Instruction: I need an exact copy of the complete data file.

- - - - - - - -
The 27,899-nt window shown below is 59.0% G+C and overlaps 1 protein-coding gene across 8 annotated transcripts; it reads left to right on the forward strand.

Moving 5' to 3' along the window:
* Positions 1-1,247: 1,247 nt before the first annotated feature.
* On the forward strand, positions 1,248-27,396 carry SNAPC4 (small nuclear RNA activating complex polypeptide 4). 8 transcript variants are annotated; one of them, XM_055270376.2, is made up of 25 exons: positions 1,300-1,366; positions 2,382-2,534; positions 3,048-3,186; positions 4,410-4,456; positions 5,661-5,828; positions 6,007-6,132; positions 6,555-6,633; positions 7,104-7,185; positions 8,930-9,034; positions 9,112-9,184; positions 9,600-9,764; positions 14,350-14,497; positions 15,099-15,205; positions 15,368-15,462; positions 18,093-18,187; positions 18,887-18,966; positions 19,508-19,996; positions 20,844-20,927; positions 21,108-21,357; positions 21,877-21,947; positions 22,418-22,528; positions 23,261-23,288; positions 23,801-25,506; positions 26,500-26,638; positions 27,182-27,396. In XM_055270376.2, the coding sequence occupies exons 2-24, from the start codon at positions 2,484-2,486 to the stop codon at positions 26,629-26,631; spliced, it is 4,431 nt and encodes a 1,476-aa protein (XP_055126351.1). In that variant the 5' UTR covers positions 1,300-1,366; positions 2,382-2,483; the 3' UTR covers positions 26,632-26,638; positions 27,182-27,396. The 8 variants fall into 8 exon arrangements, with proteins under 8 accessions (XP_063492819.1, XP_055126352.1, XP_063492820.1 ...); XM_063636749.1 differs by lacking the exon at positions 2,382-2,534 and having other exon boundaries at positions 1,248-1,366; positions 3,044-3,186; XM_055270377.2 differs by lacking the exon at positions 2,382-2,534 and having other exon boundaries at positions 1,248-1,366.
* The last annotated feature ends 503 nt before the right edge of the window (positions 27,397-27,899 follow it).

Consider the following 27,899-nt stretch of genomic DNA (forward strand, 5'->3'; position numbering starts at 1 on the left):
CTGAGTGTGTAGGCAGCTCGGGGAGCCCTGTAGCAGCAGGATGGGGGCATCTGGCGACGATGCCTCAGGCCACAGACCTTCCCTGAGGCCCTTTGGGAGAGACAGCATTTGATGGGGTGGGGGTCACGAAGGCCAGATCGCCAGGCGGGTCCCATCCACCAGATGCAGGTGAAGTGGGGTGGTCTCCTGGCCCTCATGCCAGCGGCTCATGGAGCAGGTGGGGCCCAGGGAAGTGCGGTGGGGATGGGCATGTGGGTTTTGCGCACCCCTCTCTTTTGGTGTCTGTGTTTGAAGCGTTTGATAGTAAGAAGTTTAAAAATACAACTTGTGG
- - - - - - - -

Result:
The 27,899-nt window shown below is 59.0% G+C and overlaps 1 protein-coding gene across 8 annotated transcripts; it reads left to right on the forward strand.

Moving 5' to 3' along the window:
* Positions 1-1,247: 1,247 nt before the first annotated feature.
* On the forward strand, positions 1,248-27,396 carry SNAPC4 (small nuclear RNA activating complex polypeptide 4). 8 transcript variants are annotated; one of them, XM_055270376.2, is made up of 25 exons: positions 1,300-1,366; positions 2,382-2,534; positions 3,048-3,186; positions 4,410-4,456; positions 5,661-5,828; positions 6,007-6,132; positions 6,555-6,633; positions 7,104-7,185; positions 8,930-9,034; positions 9,112-9,184; positions 9,600-9,764; positions 14,350-14,497; positions 15,099-15,205; positions 15,368-15,462; positions 18,093-18,187; positions 18,887-18,966; positions 19,508-19,996; positions 20,844-20,927; positions 21,108-21,357; positions 21,877-21,947; positions 22,418-22,528; positions 23,261-23,288; positions 23,801-25,506; positions 26,500-26,638; positions 27,182-27,396. In XM_055270376.2, the coding sequence occupies exons 2-24, from the start codon at positions 2,484-2,486 to the stop codon at positions 26,629-26,631; spliced, it is 4,431 nt and encodes a 1,476-aa protein (XP_055126351.1). In that variant the 5' UTR covers positions 1,300-1,366; positions 2,382-2,483; the 3' UTR covers positions 26,632-26,638; positions 27,182-27,396. The 8 variants fall into 8 exon arrangements, with proteins under 8 accessions (XP_063492819.1, XP_055126352.1, XP_063492820.1 ...); XM_063636749.1 differs by lacking the exon at positions 2,382-2,534 and having other exon boundaries at positions 1,248-1,366; positions 3,044-3,186; XM_055270377.2 differs by lacking the exon at positions 2,382-2,534 and having other exon boundaries at positions 1,248-1,366.
* The last annotated feature ends 503 nt before the right edge of the window (positions 27,397-27,899 follow it).

Consider the following 27,899-nt stretch of genomic DNA (forward strand, 5'->3'; position numbering starts at 1 on the left):
CTGAGTGTGTAGGCAGCTCGGGGAGCCCTGTAGCAGCAGGATGGGGGCATCTGGCGACGATGCCTCAGGCCACAGACCTTCCCTGAGGCCCTTTGGGAGAGACAGCATTTGATGGGGTGGGGGTCACGAAGGCCAGATCGCCAGGCGGGTCCCATCCACCAGATGCAGGTGAAGTGGGGTGGTCTCCTGGCCCTCATGCCAGCGGCTCATGGAGCAGGTGGGGCCCAGGGAAGTGCGGTGGGGATGGGCATGTGGGTTTTGCGCACCCCTCTCTTTTGGTGTCTGTGTTTGAAGCGTTTGATAGTAAGAAGTTTAAAAATACAACTTGTGG